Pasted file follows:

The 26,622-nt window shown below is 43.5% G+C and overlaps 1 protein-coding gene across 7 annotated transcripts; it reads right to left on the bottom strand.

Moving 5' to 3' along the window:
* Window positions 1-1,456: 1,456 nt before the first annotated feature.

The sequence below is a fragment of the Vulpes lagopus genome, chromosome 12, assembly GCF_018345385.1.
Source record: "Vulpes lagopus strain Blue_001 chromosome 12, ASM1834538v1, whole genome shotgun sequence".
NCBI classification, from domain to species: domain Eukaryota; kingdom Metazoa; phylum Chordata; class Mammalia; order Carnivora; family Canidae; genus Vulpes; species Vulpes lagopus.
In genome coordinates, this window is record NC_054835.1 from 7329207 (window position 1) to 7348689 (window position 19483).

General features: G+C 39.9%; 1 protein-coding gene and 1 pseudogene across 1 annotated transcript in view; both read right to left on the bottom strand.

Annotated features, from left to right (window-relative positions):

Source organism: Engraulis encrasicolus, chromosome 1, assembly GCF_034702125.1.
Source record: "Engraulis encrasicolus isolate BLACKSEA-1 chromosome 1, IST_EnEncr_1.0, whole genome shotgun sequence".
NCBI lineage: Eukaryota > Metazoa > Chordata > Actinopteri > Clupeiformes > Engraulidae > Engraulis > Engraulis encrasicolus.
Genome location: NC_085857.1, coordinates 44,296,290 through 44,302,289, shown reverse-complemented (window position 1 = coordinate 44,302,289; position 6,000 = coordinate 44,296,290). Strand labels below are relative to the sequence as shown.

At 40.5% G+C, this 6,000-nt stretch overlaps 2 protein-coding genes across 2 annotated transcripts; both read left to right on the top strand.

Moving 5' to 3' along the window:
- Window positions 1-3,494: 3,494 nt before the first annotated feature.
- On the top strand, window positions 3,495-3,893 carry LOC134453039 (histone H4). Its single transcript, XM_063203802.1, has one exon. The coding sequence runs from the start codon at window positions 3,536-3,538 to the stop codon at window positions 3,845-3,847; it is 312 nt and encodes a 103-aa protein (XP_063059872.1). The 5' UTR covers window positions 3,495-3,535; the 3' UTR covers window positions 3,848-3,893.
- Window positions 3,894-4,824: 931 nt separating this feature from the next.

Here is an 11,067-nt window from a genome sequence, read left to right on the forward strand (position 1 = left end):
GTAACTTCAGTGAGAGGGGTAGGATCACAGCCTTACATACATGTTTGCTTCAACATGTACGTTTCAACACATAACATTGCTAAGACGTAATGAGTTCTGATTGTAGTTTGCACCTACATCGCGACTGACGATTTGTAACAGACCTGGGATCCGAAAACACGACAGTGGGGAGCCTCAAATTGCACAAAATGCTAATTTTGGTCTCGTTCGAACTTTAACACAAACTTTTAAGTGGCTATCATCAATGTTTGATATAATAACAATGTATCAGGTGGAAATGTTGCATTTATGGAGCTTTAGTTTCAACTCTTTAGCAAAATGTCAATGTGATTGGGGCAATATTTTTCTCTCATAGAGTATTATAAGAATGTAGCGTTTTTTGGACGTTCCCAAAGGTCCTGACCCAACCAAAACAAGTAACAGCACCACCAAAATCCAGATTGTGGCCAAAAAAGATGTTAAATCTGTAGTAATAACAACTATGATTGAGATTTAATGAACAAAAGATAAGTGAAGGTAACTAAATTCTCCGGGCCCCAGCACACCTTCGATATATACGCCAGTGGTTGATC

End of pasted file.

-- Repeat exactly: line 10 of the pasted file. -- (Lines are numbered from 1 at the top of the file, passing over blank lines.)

Source organism: Engraulis encrasicolus, chromosome 1, assembly GCF_034702125.1.